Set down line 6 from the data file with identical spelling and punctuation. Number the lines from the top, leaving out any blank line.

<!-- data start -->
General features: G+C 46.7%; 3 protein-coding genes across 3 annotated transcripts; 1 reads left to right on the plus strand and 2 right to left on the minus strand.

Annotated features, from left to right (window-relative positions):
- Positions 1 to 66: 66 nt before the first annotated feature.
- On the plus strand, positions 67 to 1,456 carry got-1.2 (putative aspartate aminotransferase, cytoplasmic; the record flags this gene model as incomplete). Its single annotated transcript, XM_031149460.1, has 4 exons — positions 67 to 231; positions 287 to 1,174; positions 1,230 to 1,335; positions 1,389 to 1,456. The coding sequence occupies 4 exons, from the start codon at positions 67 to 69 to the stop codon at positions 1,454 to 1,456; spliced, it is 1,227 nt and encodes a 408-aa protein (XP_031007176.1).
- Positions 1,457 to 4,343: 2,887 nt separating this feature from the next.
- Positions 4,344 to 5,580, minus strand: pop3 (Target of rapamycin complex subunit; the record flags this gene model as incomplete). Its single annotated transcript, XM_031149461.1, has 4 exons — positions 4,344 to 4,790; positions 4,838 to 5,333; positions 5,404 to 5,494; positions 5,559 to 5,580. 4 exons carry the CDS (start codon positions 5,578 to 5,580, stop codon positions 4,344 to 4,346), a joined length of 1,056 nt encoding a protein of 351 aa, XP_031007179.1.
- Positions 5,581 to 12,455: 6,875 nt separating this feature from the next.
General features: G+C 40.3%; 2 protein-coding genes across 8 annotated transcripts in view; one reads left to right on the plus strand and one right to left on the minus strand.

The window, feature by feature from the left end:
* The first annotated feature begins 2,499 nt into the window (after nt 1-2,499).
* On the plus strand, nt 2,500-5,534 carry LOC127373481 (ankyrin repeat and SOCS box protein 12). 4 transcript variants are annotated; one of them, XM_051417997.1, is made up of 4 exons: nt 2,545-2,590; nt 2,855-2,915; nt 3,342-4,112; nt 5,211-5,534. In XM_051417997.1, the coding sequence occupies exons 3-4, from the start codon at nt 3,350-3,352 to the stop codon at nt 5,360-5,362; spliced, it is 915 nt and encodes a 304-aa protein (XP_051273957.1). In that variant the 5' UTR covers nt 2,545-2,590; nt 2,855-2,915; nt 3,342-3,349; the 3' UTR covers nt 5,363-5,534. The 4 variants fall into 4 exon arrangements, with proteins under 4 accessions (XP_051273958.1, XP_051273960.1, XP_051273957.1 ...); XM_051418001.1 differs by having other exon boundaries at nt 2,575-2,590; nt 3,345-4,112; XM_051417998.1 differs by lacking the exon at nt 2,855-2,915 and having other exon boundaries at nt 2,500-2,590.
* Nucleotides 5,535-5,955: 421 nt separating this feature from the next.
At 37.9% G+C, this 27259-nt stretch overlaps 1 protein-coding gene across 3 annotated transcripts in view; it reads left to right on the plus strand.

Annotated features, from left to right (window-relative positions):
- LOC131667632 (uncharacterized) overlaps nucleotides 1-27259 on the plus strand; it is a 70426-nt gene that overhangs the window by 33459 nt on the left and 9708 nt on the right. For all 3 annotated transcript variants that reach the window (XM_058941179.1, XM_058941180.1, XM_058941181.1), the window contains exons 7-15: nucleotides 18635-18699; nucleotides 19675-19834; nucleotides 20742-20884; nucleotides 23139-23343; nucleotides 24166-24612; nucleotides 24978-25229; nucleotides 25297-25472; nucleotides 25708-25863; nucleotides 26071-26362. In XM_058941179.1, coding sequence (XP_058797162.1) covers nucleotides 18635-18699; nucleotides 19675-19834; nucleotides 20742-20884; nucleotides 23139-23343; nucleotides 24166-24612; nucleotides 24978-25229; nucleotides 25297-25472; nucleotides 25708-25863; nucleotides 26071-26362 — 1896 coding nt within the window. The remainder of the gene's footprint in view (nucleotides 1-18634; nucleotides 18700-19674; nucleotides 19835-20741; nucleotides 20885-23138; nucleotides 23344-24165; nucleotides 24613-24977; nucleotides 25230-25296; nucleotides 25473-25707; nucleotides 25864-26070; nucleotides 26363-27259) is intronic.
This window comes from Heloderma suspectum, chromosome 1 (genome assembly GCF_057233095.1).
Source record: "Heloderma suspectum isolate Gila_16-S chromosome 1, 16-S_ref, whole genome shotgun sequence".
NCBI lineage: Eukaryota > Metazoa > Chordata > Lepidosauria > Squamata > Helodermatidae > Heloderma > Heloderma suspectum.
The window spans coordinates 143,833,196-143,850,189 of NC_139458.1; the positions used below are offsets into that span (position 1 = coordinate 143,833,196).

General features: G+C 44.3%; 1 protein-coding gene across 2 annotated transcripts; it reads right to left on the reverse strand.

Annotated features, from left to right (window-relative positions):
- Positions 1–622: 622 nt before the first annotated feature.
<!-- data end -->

- Positions 4,344 to 5,580, minus strand: pop3 (Target of rapamycin complex subunit; the record flags this gene model as incomplete). Its single annotated transcript, XM_031149461.1, has 4 exons — positions 4,344 to 4,790; positions 4,838 to 5,333; positions 5,404 to 5,494; positions 5,559 to 5,580. 4 exons carry the CDS (start codon positions 5,578 to 5,580, stop codon positions 4,344 to 4,346), a joined length of 1,056 nt encoding a protein of 351 aa, XP_031007179.1.